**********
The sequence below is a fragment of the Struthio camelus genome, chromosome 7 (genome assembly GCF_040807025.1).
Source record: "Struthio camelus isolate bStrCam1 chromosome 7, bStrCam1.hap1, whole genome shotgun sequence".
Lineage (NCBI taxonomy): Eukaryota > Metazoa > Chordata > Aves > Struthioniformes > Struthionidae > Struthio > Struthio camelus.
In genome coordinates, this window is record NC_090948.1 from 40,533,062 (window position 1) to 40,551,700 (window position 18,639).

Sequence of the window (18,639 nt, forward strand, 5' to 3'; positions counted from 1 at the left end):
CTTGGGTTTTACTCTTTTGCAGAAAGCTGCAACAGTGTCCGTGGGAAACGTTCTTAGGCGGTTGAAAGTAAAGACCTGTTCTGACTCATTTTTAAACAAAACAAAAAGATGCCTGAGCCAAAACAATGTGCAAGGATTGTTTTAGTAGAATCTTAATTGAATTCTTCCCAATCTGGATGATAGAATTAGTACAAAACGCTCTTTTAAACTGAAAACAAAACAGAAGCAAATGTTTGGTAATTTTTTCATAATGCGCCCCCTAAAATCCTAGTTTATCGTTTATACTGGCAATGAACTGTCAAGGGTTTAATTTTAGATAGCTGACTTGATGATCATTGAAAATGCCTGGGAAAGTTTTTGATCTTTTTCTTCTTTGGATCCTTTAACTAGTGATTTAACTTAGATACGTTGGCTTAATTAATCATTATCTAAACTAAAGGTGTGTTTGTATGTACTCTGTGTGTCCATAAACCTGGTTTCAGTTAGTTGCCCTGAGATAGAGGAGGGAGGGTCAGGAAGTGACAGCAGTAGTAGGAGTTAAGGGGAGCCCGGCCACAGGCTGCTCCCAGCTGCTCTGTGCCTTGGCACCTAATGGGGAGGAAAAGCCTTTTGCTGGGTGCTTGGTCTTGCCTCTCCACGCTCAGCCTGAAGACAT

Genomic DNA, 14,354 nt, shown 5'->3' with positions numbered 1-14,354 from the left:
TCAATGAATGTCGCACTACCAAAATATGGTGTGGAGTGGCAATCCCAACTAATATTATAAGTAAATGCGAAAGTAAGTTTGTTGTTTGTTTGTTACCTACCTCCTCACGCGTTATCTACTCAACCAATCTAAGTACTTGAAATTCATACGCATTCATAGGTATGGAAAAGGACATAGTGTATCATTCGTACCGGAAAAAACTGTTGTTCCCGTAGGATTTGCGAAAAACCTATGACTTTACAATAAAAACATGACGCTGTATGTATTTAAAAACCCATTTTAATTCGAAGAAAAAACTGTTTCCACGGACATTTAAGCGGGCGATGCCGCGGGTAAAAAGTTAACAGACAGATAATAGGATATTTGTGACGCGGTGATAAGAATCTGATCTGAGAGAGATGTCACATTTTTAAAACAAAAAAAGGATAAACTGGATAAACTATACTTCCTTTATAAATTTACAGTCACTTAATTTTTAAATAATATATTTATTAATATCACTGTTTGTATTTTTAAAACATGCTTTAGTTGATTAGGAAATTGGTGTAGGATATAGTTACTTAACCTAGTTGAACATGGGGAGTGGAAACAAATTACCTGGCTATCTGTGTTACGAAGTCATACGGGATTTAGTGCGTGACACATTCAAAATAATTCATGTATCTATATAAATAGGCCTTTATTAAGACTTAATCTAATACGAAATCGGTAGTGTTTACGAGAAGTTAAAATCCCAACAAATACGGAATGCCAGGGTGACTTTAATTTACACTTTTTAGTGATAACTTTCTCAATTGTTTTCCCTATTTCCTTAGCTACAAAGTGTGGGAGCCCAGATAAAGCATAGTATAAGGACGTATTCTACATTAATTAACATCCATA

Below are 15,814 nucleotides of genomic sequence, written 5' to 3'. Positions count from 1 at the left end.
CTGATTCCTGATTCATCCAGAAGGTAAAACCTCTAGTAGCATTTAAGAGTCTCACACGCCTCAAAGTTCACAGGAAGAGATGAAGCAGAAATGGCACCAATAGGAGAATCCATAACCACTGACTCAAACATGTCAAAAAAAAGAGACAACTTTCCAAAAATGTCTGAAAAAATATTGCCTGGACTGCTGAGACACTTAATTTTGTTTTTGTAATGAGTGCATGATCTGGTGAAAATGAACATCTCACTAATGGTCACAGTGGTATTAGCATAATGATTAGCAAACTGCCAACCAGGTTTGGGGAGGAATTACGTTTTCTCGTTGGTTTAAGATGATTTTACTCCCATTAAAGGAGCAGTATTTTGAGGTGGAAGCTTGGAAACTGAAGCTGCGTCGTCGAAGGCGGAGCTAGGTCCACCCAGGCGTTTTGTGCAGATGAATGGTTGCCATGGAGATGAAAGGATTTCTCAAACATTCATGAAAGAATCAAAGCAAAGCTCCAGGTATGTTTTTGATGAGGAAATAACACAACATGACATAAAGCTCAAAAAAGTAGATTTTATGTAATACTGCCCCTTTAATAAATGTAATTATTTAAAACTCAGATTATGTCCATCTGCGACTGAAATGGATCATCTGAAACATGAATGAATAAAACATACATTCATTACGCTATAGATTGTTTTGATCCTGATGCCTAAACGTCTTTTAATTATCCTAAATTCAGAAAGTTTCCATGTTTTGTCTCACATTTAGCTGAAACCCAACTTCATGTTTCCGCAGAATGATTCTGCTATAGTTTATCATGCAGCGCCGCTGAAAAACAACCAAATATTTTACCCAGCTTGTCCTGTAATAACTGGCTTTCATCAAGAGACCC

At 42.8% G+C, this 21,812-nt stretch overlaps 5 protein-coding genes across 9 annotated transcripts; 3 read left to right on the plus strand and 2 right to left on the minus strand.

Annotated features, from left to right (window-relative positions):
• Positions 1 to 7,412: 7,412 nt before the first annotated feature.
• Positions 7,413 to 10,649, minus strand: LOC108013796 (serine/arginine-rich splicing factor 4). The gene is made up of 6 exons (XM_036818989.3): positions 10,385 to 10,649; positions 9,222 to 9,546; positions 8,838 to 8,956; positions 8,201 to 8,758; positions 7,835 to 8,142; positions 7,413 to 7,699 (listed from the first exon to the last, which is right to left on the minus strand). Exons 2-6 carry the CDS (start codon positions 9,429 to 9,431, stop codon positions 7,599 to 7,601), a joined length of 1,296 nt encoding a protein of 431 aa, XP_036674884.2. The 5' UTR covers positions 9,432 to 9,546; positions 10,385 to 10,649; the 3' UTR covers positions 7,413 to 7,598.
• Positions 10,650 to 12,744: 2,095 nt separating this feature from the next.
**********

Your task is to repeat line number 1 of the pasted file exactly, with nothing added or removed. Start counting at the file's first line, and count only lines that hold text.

The sequence below is a fragment of the Struthio camelus genome, chromosome 7 (genome assembly GCF_040807025.1).